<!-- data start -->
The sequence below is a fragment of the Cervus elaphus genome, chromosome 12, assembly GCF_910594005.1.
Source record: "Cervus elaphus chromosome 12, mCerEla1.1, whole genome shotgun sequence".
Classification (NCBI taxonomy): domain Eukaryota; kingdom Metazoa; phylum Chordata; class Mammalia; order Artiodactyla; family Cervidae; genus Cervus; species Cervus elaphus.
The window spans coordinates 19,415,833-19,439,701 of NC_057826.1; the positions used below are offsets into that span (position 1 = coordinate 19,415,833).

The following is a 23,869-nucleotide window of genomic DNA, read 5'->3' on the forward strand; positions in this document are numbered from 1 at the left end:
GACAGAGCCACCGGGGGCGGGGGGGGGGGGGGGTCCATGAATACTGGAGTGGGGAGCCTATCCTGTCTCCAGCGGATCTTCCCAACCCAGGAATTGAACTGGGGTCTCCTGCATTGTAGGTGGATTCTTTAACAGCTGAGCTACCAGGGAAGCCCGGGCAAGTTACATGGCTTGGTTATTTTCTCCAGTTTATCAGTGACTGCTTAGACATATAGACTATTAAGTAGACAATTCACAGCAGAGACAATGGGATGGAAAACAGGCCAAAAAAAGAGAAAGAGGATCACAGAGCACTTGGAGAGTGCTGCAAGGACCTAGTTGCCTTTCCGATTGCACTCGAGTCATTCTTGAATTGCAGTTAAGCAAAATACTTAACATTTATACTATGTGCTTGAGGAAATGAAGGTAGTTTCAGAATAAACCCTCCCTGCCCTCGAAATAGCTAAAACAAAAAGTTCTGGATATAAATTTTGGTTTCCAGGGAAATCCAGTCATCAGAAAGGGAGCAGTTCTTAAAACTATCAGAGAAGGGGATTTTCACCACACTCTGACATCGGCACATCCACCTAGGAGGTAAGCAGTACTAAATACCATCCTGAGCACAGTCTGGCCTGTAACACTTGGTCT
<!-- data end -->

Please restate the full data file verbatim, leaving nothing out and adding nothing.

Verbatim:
The sequence below is a fragment of the Cervus elaphus genome, chromosome 12, assembly GCF_910594005.1.
Source record: "Cervus elaphus chromosome 12, mCerEla1.1, whole genome shotgun sequence".
Classification (NCBI taxonomy): domain Eukaryota; kingdom Metazoa; phylum Chordata; class Mammalia; order Artiodactyla; family Cervidae; genus Cervus; species Cervus elaphus.
The window spans coordinates 19,415,833-19,439,701 of NC_057826.1; the positions used below are offsets into that span (position 1 = coordinate 19,415,833).

The following is a 23,869-nucleotide window of genomic DNA, read 5'->3' on the forward strand; positions in this document are numbered from 1 at the left end:
GACAGAGCCACCGGGGGCGGGGGGGGGGGGGGGTCCATGAATACTGGAGTGGGGAGCCTATCCTGTCTCCAGCGGATCTTCCCAACCCAGGAATTGAACTGGGGTCTCCTGCATTGTAGGTGGATTCTTTAACAGCTGAGCTACCAGGGAAGCCCGGGCAAGTTACATGGCTTGGTTATTTTCTCCAGTTTATCAGTGACTGCTTAGACATATAGACTATTAAGTAGACAATTCACAGCAGAGACAATGGGATGGAAAACAGGCCAAAAAAAGAGAAAGAGGATCACAGAGCACTTGGAGAGTGCTGCAAGGACCTAGTTGCCTTTCCGATTGCACTCGAGTCATTCTTGAATTGCAGTTAAGCAAAATACTTAACATTTATACTATGTGCTTGAGGAAATGAAGGTAGTTTCAGAATAAACCCTCCCTGCCCTCGAAATAGCTAAAACAAAAAGTTCTGGATATAAATTTTGGTTTCCAGGGAAATCCAGTCATCAGAAAGGGAGCAGTTCTTAAAACTATCAGAGAAGGGGATTTTCACCACACTCTGACATCGGCACATCCACCTAGGAGGTAAGCAGTACTAAATACCATCCTGAGCACAGTCTGGCCTGTAACACTTGGTCT